Governor Wolf’s COVID-19 business shutdown orders created difficult financial circumstances for many nonprofit groups, including many organizations serving veterans. In many cases, the shutdown order prevented these groups from assisting Pennsylvanians at a time when their needs were greatest.

A workshop discussion hosted by the Senate Majority Policy Committee this week explored how these organizations are navigating the pandemic and what challenges remain to be addressed.

PennDOT Resumes REAL ID Processing

The Pennsylvania Department of Transportation has resumed issuing REAL IDs at reopened Driver License Centers throughout the state. REAL ID processing was suspended in March when most PennDOT offices closed amid the COVID-19 pandemic.

The deadline to comply with REAL ID requirements was pushed back one year due to the pandemic. REAL ID is optional for drivers, but driver licenses and photo ID cards will no longer be accepted as a valid form of identification for boarding commercial flights or visiting federal buildings beginning on October 1, 2021.

More information about REAL ID is available on PennDOT’s website.

Funding Available for Transportation Improvement Projects

Transportation improvement projects throughout the state could receive a boost from grants through the Multimodal Transportation Fund. The program provides funding for ports and rail freight, increases aviation investments, establishes dedicated funding for bicycle and pedestrian improvements, and allows targeted funding for all modes of transportation.

The program is open to municipalities, councils of governments, business/non-profit organizations, economic development organizations, public transportation agencies, public airports, airport authorities, and ports and rail entities. Applications for grants will be accepted through November 6.

Senate Committee Explores Challenges Facing Rural Pharmacies

Many rural pharmacies faced severe financial challenges even before the COVID-19 pandemic due to low reimbursement rates from pharmacy benefit managers and bureaucratic red tape. This week, the Senate Majority Policy Committee hosted a workshop discussion to learn more about the challenges facing these businesses to ensure they remain an important part of the health system in rural communities.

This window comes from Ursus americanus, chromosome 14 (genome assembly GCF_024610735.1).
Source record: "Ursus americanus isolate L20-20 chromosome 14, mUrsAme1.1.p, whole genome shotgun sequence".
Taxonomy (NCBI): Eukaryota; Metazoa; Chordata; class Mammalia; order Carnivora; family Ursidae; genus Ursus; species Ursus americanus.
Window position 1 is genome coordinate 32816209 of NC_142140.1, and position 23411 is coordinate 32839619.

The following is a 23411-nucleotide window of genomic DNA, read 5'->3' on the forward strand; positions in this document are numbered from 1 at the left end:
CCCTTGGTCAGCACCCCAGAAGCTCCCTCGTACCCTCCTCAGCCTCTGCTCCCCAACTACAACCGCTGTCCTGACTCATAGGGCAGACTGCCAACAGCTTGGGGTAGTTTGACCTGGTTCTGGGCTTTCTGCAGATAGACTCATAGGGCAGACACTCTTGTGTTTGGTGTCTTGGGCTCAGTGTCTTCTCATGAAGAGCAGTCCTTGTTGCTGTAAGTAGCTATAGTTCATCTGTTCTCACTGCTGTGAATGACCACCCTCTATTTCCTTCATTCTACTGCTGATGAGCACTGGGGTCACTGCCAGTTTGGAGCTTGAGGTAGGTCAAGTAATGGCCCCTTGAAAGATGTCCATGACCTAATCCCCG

Testifiers encouraged lawmakers to consider measures to provide greater pricing transparency of prescription drugs and greater oversight of prescription benefit managers.

Committee Hears Testimony on Western PA Economic Recovery

Local and statewide business leaders offered input on how to help western Pennsylvania recover from the COVID-19 pandemic during a workshop discussion with the Senate Majority Policy Committee this week. The discussion highlighted the need for clear communications from state government leaders and more collaboration with local government officials to keep the state’s economy strong while keeping state residents safe and healthy.

Other topics of discussion included improving financial assistance programs, making better use of Pennsylvania’s abundant natural resources, preventing future business shutdowns, strengthening infrastructure and more.

Grants Available to Train Direct Care Workers

The COVID-19 pandemic has had a severe impact on patients and employees in long-term care settings. Grants are available through the Department of Labor and Industry to provide new career opportunities for direct care workers and improve the quality of care provided to patients.

The Direct Care Worker Training Grants program helps create and develop training programs that increase the quality of services, offer specialty certifications, and create viable career opportunities for personal care assistants, home health aides and certified nursing assistants. The deadline to apply is October 2.